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Introduction (2) To The Scripture For Ascension Day - Year A B C
Acts 1:1-11; Psalm 47 or 93; Ephesians 1:15-23; Luke 24:44-53

The following material was written by the Rev. John Shearman (jlss@sympatico.ca) of the United Church of Canada. John has structured his offerings so that the first portion can be used as a bulletin insert, while the second portion provides a more in depth 'introduction to the scripture'.

INTRODUCTION (2) TO THE SCRIPTURE	
The Ascension of the Lord - Year A B or C

     These readings are provided for those who celebrate the 
     Ascension of the Lord on the appointed day or in place 
     of the Seventh Sunday of Easter.  This introduction varies
     in many places from John's introduction to the same texts 
     in 2004

ACTS 1:1-11			Many anomalies exist in the post-
resurrection activities of the apostles.  In this passage they are 
specifically instructed to stay in Jerusalem.  During this time, they 
witness many appearances of Jesus.  Naturally, they begin to question what 
purpose Jesus had in mind, and even more naturally, they got it wrong.  
Then came to moment when they received their final marching orders.  They 
would be empowered to witness to the ends of the earth to what they had 
seen and heard.  They also received the promise that Jesus would come 
again as some unspecified date.  


PSALM 47   			This psalm celebrates the absolute 
sovereignty of God over all nations.  It may have been used as a jubilant 
hymn in the liturgy for the New Year festival when God was enthroned as 
Israel’s sovereign.

PSALM 93 			(Alternate)  This is another psalm 
proclaiming the sovereignty of God over all creation.


EPHESIANS 1:15-23 		Using the traditional Hebrew *berakah* or 
prayer of blessing as his model, the apostle presents his majestic vision 
of humanity in God’s universal plan of salvation.  Through the death, 
resurrection and ascension of Christ all things in heaven and earth have 
been brought under the reign of God’s sovereign love.

 
LUKE 24:44-53			In an unusual alternative to the passage 
from Acts 1, Luke presents another version of the ascension of Jesus.  
First he instructed the apostles so that they would understand the Old 
Testament scriptures fulfilled by his teaching and ministry.  Then he gave 
them their mission as witnesses and told them they would be empowered to 
carry it out.  Finally, he led them out to Bethany on the far side of the 
Mount of Olive and from there was carried to heaven, leaving them to 
return to Jerusalem to worship in the temple.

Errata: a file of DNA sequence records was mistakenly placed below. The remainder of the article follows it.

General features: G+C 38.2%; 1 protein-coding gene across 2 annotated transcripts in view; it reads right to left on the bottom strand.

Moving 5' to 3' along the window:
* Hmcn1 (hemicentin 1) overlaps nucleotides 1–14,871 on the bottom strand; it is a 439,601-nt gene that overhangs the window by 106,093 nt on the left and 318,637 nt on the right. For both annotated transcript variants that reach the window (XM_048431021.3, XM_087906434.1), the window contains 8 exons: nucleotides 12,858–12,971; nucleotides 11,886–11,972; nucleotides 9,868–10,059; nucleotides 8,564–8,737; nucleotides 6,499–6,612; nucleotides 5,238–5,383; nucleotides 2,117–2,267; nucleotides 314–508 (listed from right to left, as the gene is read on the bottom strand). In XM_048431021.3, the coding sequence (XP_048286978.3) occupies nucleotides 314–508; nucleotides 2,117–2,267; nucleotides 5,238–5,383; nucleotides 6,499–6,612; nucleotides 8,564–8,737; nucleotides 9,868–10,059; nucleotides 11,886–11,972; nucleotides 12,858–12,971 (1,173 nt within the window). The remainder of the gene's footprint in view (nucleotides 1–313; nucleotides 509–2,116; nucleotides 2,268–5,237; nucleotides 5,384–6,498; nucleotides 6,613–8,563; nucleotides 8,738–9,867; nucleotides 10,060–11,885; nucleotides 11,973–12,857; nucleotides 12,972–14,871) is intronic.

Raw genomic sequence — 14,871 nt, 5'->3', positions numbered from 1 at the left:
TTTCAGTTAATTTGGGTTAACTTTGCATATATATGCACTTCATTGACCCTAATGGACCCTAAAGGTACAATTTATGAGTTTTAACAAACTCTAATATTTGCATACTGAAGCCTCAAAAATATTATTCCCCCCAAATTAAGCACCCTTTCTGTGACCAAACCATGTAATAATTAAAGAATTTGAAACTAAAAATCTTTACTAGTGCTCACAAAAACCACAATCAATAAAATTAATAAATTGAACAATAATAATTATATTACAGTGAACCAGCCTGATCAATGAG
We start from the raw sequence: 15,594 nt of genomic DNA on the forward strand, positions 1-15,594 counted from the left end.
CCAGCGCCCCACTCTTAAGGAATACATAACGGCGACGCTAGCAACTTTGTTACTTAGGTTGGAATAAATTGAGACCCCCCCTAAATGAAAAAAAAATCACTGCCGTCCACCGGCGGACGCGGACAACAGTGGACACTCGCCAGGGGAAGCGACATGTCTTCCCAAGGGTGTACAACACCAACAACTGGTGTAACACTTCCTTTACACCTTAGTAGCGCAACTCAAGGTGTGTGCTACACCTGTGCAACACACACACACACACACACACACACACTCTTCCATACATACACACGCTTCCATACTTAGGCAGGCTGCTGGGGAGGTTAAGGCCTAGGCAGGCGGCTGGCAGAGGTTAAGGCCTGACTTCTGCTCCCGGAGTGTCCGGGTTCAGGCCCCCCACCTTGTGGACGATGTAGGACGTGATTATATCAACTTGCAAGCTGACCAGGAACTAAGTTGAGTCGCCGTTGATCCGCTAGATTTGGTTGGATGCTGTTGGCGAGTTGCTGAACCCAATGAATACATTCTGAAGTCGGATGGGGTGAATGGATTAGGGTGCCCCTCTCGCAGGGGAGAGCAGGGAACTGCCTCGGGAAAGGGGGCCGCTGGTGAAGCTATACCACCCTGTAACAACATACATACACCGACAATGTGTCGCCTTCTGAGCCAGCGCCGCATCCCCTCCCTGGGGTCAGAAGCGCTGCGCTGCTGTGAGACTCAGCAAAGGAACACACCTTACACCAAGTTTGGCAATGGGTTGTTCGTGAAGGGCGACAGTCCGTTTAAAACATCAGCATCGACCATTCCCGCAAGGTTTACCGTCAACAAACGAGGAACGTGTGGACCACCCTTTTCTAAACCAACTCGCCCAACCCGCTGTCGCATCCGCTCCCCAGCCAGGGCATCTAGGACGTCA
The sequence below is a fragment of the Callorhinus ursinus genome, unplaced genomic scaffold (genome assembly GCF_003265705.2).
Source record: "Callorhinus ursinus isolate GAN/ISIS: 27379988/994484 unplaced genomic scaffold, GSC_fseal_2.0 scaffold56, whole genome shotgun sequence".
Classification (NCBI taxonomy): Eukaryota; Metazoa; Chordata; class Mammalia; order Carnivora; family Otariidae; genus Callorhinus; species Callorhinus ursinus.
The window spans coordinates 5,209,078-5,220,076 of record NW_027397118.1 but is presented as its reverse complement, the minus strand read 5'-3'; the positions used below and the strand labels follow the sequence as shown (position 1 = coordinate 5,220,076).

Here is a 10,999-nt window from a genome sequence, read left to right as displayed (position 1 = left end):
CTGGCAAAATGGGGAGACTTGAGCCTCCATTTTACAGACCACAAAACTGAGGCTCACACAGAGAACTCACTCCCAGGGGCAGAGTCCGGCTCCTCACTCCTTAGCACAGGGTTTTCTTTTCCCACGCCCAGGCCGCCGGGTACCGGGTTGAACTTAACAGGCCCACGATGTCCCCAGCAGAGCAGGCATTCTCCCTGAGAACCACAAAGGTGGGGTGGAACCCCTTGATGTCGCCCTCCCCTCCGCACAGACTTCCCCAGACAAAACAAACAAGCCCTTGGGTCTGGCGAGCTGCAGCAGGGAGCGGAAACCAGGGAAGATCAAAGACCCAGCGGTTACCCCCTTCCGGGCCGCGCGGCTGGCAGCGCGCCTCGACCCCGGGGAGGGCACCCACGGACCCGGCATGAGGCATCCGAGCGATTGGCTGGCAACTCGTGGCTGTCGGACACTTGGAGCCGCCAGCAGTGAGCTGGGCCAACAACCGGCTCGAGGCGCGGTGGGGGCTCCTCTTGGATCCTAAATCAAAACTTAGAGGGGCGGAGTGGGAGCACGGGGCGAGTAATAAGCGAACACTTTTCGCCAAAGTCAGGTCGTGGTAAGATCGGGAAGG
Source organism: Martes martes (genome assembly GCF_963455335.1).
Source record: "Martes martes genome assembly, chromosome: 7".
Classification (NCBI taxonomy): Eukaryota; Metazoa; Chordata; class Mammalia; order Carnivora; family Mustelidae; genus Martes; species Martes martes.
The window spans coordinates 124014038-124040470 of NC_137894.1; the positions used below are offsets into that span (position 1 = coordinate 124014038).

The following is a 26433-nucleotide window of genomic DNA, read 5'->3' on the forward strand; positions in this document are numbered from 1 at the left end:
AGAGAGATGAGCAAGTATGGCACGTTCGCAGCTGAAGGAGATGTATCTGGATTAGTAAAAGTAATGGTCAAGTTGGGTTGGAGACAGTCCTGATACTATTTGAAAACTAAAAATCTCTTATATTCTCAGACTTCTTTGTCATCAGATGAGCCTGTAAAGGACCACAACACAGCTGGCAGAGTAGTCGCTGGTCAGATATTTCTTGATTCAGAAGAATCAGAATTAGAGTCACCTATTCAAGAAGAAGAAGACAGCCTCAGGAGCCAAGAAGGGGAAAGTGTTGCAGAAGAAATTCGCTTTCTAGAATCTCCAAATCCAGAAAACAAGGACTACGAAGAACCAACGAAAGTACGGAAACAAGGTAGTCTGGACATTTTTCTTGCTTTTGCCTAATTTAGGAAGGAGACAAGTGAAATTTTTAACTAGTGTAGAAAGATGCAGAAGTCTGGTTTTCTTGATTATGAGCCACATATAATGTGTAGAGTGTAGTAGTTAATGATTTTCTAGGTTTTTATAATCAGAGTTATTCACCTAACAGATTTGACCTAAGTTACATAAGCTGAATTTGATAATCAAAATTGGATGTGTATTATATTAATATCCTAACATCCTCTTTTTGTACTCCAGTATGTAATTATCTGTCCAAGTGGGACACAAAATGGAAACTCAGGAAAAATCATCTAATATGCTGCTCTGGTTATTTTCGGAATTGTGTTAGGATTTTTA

A MORE COMPLETE ANALYSIS:

ACTS 1:1-11   Many anomalies exist in the post-resurrection activities of 
the apostles.  In this passage they are specifically instructed to stay in 
Jerusalem (cf.  Matthew 28:16; John 21:1; Luke 24:49).  During this time, 
they witness many appearances of Jesus.  Naturally, they begin to question 
what purpose Jesus had in mind.  Even more naturally, they got it wrong.  
In this instance they merely gave voice to the traditional Jewish view 
that the Messiah would free Israel from foreign domination and restore 
Israel’s monarchy.
	
Rather than rebuke their misunderstanding, Jesus reminded them of the 
future God intended was not for them to know.  Instead he gave them a 
mission and their final marching orders.  They would be empowered to 
witness to the ends of the earth to what they had seen and heard.  They 
also received the promise that Jesus would come again as some unspecified 
date.  

The disciples’ amazement at Jesus’ departure from them in a cloud recalls 
the dramatic ascension of Elijah in a whirlwind (2 Kings 2:11-12).  But a 
more probable influence was the numerous references to ascension of other 
religious heroes in OT apocryphal literature.  In the Hellenistic world, 
the ascent of a king, prophet, hero or holy person had become a well-known 
symbol of divine status.  

More significant than the specific details, however, is the theological 
significance of the event.  Christ’s ascension not only demonstrated his 
divinity but signaled the inauguration of his messianic kingdom.  The new 
age of victorious redemptive love had begun.  The empowerment of his 
disciples for their mission as witnesses would carry forward this new 
spiritual reality.  The sovereignty of Christ at the right hand of God now 
extended over all the demonic powers that controlled human life and all of 
creation.  Those who believed and accepted the symbol of new creation in 
baptism would now share in this new life.


PSALM 47   This psalm celebrates the absolute sovereignty of God over all 
nations.  It may have been used as a jubilant hymn in the liturgy for the 
New Year festival when God was enthroned as Israel’s sovereign.  Several 
other psalms (Pss. 93, 96-99) also expressed this theme.  Some scholars 
believe that the returning exiles brought the practice came back from 
Babylon.  The Babylonians also had a similar liturgical custom of 
enthroning their deity, Marduk, at the beginning of a new year.  

The thought of God as king is found in other parts of the OT (Ps. 44:4; 
48:2; 74:12; 1 Sam. 12:12; Isa. 41:21; 52:7-10).  In this instance, the 
sovereignty of God is universal.  All peoples are summoned to render 
homage and praise.  The image is that of a Middle Eastern potentate